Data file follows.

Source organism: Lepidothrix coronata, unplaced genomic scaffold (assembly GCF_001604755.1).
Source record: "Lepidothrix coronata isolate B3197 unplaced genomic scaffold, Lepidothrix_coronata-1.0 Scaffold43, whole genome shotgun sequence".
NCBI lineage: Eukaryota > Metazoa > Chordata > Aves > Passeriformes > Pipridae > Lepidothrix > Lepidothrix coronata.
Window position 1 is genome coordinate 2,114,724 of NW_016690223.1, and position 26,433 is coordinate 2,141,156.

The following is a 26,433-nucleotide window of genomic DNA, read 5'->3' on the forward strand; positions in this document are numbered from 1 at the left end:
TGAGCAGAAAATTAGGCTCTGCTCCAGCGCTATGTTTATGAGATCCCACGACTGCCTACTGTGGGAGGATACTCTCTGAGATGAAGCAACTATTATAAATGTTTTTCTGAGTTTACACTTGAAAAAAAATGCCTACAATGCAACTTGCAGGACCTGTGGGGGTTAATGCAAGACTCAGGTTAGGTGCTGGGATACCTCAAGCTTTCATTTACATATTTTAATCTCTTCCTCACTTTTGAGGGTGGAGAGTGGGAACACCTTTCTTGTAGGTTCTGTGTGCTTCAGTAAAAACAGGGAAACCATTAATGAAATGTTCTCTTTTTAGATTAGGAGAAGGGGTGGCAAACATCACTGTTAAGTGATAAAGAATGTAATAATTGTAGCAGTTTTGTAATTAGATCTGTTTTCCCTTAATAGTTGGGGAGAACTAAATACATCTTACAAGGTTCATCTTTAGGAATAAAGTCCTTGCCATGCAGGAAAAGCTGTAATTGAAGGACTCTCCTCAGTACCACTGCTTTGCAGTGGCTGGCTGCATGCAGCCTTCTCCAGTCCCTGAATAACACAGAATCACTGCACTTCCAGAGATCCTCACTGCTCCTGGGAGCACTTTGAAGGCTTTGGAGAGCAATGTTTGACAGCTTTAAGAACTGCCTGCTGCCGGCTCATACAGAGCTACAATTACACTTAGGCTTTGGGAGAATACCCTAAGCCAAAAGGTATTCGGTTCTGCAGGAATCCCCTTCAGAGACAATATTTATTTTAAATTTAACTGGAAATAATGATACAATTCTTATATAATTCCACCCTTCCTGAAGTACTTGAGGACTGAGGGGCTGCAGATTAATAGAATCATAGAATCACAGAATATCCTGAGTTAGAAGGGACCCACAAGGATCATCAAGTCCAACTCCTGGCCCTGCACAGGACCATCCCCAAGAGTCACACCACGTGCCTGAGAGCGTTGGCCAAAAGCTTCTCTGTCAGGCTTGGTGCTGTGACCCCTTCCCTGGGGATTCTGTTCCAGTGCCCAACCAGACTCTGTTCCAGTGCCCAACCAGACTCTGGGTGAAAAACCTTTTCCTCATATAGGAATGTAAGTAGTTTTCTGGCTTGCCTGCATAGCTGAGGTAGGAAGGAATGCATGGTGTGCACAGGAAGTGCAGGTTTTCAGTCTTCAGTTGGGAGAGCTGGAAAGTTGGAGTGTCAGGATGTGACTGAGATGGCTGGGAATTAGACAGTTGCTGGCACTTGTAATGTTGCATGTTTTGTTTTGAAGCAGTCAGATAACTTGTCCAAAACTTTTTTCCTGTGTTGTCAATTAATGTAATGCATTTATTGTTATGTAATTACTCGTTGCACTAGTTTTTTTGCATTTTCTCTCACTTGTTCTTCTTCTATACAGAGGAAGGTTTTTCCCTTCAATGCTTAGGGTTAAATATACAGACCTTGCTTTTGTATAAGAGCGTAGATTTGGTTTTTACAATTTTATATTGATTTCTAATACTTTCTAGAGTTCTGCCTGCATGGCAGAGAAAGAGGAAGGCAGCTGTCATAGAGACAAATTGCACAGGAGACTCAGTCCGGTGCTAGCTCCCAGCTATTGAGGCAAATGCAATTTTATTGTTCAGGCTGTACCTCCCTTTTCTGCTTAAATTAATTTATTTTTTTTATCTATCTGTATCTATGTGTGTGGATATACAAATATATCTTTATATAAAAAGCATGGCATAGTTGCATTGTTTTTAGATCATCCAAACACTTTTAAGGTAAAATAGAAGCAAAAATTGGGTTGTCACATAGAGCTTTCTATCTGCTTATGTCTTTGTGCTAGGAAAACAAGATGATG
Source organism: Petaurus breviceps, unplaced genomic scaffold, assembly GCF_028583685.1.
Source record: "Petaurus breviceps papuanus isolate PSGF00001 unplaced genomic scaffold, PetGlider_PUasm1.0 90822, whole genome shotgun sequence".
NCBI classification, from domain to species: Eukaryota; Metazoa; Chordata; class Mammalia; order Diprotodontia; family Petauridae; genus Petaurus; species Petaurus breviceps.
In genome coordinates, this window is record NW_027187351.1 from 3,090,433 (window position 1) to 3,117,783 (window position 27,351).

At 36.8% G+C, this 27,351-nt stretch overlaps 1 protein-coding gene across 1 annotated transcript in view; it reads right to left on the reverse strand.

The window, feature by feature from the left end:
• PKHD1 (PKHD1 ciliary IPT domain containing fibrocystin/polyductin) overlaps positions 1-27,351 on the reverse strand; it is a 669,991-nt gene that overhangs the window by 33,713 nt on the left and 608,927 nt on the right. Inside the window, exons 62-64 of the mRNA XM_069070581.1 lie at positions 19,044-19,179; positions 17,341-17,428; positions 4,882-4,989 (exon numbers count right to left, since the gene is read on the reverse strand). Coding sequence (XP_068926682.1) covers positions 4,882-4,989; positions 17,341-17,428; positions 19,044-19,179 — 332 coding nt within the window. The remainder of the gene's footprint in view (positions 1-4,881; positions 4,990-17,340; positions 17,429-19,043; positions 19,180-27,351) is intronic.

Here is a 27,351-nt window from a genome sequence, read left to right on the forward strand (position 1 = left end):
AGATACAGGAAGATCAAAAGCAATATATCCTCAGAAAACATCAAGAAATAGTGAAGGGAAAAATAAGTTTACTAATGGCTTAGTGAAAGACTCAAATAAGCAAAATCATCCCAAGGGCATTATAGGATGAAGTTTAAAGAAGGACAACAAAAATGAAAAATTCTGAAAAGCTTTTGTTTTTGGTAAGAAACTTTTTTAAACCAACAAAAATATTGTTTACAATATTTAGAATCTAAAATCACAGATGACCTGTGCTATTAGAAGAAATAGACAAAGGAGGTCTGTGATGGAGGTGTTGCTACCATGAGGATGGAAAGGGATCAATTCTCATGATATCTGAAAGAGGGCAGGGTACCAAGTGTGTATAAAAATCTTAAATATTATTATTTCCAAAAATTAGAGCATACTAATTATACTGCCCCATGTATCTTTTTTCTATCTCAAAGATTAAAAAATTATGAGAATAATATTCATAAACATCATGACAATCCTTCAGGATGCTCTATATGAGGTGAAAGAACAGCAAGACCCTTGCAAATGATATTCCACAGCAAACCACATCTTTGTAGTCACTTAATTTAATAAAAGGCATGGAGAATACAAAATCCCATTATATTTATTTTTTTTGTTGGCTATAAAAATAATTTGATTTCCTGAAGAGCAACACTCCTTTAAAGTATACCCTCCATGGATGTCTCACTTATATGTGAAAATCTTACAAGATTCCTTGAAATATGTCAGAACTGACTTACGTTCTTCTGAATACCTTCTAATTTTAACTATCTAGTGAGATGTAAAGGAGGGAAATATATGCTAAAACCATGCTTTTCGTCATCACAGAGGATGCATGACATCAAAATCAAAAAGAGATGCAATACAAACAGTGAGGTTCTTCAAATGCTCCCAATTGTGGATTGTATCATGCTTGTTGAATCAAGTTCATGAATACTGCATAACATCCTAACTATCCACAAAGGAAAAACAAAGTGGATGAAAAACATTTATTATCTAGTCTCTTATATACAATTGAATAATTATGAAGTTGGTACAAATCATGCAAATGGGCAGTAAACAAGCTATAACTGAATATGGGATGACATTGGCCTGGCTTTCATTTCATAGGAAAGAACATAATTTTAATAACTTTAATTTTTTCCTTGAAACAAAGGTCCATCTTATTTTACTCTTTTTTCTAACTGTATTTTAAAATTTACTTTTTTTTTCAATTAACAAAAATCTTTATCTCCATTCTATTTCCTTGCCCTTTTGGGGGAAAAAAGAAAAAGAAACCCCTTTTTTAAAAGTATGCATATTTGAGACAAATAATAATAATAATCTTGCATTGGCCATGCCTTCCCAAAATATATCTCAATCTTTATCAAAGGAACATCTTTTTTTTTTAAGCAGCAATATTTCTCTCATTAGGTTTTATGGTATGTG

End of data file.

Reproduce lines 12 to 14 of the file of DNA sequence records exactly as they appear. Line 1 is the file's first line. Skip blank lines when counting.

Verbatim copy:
The window, feature by feature from the left end:
• PKHD1 (PKHD1 ciliary IPT domain containing fibrocystin/polyductin) overlaps positions 1-27,351 on the reverse strand; it is a 669,991-nt gene that overhangs the window by 33,713 nt on the left and 608,927 nt on the right. Inside the window, exons 62-64 of the mRNA XM_069070581.1 lie at positions 19,044-19,179; positions 17,341-17,428; positions 4,882-4,989 (exon numbers count right to left, since the gene is read on the reverse strand). Coding sequence (XP_068926682.1) covers positions 4,882-4,989; positions 17,341-17,428; positions 19,044-19,179 — 332 coding nt within the window. The remainder of the gene's footprint in view (positions 1-4,881; positions 4,990-17,340; positions 17,429-19,043; positions 19,180-27,351) is intronic.

Here is a 27,351-nt window from a genome sequence, read left to right on the forward strand (position 1 = left end):